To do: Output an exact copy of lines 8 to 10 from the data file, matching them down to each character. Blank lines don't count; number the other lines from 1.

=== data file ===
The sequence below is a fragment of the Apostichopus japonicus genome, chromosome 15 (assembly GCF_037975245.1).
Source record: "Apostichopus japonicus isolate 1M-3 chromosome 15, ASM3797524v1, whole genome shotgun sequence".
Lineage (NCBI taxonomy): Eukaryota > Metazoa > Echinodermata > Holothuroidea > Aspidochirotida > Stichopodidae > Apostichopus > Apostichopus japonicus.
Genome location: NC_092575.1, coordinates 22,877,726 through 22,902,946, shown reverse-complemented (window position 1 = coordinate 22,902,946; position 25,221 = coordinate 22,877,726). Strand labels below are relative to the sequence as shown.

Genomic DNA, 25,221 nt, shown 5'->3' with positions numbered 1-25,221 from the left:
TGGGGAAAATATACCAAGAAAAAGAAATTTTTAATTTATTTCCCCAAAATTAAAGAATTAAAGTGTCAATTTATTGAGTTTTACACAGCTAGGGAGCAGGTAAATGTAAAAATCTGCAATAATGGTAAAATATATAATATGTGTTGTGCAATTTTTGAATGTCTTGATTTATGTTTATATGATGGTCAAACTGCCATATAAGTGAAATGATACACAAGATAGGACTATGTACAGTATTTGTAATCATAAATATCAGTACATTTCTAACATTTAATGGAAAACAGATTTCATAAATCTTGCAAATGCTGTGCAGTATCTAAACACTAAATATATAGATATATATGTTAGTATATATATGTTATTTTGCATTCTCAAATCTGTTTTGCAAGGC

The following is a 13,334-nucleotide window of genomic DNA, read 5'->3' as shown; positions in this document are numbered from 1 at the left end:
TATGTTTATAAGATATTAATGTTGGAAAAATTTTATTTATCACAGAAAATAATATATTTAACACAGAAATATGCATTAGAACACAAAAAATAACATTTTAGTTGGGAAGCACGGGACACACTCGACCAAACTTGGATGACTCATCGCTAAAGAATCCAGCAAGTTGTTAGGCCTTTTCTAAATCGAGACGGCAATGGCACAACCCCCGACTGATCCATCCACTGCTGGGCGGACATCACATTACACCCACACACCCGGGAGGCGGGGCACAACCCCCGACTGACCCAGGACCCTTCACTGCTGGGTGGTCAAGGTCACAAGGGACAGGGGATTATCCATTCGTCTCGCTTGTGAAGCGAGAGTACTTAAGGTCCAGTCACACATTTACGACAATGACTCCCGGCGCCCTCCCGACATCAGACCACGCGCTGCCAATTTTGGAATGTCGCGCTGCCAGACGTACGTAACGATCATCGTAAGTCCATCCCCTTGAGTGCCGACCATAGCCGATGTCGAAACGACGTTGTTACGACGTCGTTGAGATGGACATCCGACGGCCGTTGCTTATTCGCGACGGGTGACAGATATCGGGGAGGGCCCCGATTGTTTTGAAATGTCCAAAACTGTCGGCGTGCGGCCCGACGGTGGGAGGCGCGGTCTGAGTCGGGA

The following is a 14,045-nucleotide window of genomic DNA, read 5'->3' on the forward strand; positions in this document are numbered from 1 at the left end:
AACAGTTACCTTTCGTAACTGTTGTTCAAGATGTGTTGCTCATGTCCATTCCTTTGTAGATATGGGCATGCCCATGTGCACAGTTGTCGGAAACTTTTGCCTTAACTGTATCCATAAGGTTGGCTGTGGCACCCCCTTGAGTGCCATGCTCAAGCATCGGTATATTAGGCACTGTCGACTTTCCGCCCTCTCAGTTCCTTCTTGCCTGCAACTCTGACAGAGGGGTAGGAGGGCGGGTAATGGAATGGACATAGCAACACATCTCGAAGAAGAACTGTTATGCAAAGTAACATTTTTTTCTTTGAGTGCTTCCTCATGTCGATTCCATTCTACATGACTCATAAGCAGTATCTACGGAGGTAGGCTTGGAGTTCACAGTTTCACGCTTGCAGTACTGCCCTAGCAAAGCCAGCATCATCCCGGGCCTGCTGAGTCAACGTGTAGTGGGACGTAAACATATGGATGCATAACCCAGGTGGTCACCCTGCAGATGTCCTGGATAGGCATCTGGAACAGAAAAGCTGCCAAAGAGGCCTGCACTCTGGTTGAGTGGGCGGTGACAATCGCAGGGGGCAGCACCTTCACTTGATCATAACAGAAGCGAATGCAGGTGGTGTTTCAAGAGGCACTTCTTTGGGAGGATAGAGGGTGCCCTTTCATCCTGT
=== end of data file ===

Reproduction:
TATGTTTATAAGATATTAATGTTGGAAAAATTTTATTTATCACAGAAAATAATATATTTAACACAGAAATATGCATTAGAACACAAAAAATAACATTTTAGTTGGGAAGCACGGGACACACTCGACCAAACTTGGATGACTCATCGCTAAAGAATCCAGCAAGTTGTTAGGCCTTTTCTAAATCGAGACGGCAATGGCACAACCCCCGACTGATCCATCCACTGCTGGGCGGACATCACATTACACCCACACACCCGGGAGGCGGGGCACAACCCCCGACTGACCCAGGACCCTTCACTGCTGGGTGGTCAAGGTCACAAGGGACAGGGGATTATCCATTCGTCTCGCTTGTGAAGCGAGAGTACTTAAGGTCCAGTCACACATTTACGACAATGACTCCCGGCGCCCTCCCGACATCAGACCACGCGCTGCCAATTTTGGAATGTCGCGCTGCCAGACGTACGTAACGATCATCGTAAGTCCATCCCCTTGAGTGCCGACCATAGCCGATGTCGAAACGACGTTGTTACGACGTCGTTGAGATGGACATCCGACGGCCGTTGCTTATTCGCGACGGGTGACAGATATCGGGGAGGGCCCCGATTGTTTTGAAATGTCCAAAACTGTCGGCGTGCGGCCCGACGGTGGGAGGCGCGGTCTGAGTCGGGA

The following is a 14,045-nucleotide window of genomic DNA, read 5'->3' on the forward strand; positions in this document are numbered from 1 at the left end:
AACAGTTACCTTTCGTAACTGTTGTTCAAGATGTGTTGCTCATGTCCATTCCTTTGTAGATATGGGCATGCCCATGTGCACAGTTGTCGGAAACTTTTGCCTTAACTGTATCCATAAGGTTGGCTGTGGCACCCCCTTGAGTGCCATGCTCAAGCATCGGTATATTAGGCACTGTCGACTTTCCGCCCTCTCAGTTCCTTCTTGCCTGCAACTCTGACAGAGGGGTAGGAGGGCGGGTAATGGAATGGACATAGCAACACATCTCGAAGAAGAACTGTTATGCAAAGTAACATTTTTTTCTTTGAGTGCTTCCTCATGTCGATTCCATTCTACATGACTCATAAGCAGTATCTACGGAGGTAGGCTTGGAGTTCACAGTTTCACGCTTGCAGTACTGCCCTAGCAAAGCCAGCATCATCCCGGGCCTGCTGAGTCAACGTGTAGTGGGACGTAAACATATGGATGCATAACCCAGGTGGTCACCCTGCAGATGTCCTGGATAGGCATCTGGAACAGAAAAGCTGCCAAAGAGGCCTGCACTCTGGTTGAGTGGGCGGTGACAATCGCAGGGGGCAGCACCTTCACTTGATCATAACAGAAGCGAATGCAGGTGGTGTTTCAAGAGGCACTTCTTTGGGAGGATAGAGGGTGCCCTTTCATCCTGT